A blue European Union flag shaped as a star, covering the face of the US president Donald Trump, is also featured on the posters, appealing to political activism in French voters.
The next elections to the European Parliament are expected to be held May 23-26, 2019, in which EU citizens will elect Members of the EP to represent them in Brussels and Strasbourg — the two cities hosting the EP plenary sessions.
Jean-Francois Lanneluc, the head of communications for Strasbourg, explained why Mr. Trump was used in a bid to motivate French citizens to take to the polls.
"When you launch a campaign you want it to be noticed, there has to be an element of surprise. Here, you have that and it has not gone unnoticed. It has prompted debate and that's good," Lanneluc said.
Users online have reacted to the new ads for the EP election.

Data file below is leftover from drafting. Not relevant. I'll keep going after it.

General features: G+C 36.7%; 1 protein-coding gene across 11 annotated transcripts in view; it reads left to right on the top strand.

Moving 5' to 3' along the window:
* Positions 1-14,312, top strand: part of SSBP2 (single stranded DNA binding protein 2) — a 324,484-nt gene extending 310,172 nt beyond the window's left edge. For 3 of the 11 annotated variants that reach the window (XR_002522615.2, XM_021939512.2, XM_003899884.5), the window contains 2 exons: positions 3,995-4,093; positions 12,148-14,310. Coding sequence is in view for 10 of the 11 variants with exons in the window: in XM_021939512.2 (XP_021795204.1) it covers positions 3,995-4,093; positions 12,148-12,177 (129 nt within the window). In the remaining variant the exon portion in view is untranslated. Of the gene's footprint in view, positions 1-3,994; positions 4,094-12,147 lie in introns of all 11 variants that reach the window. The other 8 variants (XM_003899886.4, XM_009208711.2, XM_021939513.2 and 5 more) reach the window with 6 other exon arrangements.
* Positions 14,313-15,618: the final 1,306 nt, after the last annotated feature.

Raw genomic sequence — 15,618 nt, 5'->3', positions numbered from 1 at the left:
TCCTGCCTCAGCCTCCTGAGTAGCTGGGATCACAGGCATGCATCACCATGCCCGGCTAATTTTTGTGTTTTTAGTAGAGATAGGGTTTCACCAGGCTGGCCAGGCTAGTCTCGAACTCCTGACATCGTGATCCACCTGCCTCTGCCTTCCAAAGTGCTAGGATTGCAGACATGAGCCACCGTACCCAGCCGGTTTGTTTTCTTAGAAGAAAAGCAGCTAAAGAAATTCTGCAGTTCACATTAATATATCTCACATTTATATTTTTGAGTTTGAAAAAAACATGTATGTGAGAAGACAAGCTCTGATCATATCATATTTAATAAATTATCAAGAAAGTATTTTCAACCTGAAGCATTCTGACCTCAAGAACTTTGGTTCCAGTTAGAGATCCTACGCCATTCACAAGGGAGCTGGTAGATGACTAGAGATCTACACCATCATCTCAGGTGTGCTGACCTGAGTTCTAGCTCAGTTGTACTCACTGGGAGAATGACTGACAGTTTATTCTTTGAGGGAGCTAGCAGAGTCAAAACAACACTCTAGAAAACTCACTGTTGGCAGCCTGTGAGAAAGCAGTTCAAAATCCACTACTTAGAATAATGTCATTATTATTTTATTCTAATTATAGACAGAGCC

@ckchumley I guess that the United States is the enemy now.— W. Clayton (@weciv01) November 23, 2018
This totally made my day. Merci, chère France! French Posters Feature President Trump's Likeness to Encourage Voter Registration — TIME https://t.co/ANzH80Z3fC— Stacey Keith (@StaceyKeith8) November 23, 2018
Ooof merde. France 🇫🇷 is so worried their own pols are lacking, they need to rely on strong leaders from other countries?— Cor_auri (@auri_cor) November 23, 2018
History repeats. 😂
France needs Le Pen to clean up Macron's mess.— Tommorrow's Headline (@BXURZ) November 22, 2018
A historically low turnout was registered at the 2014 EP elections, with around 42% turning up at polling stations in the whole of the European Union and a slightly bigger number — 42% — in France.
"Europe remains a sort of model against the temptation of isolationism, which Trump embodies. We stand behind the message; we evaluated the risks," Lanneluc said.
The French government also used images of Italy's nationalist Interior Minister Matteo Salvini and Hungarian Prime Minister Viktor Orban in a video, urging voters to choose between "European Union, or division".
The move of some EU member states towards strengthened sovereignty and control of national borders has long been a thorn in the side of the bloc's Europhiles, advocating greater unity within the bloc.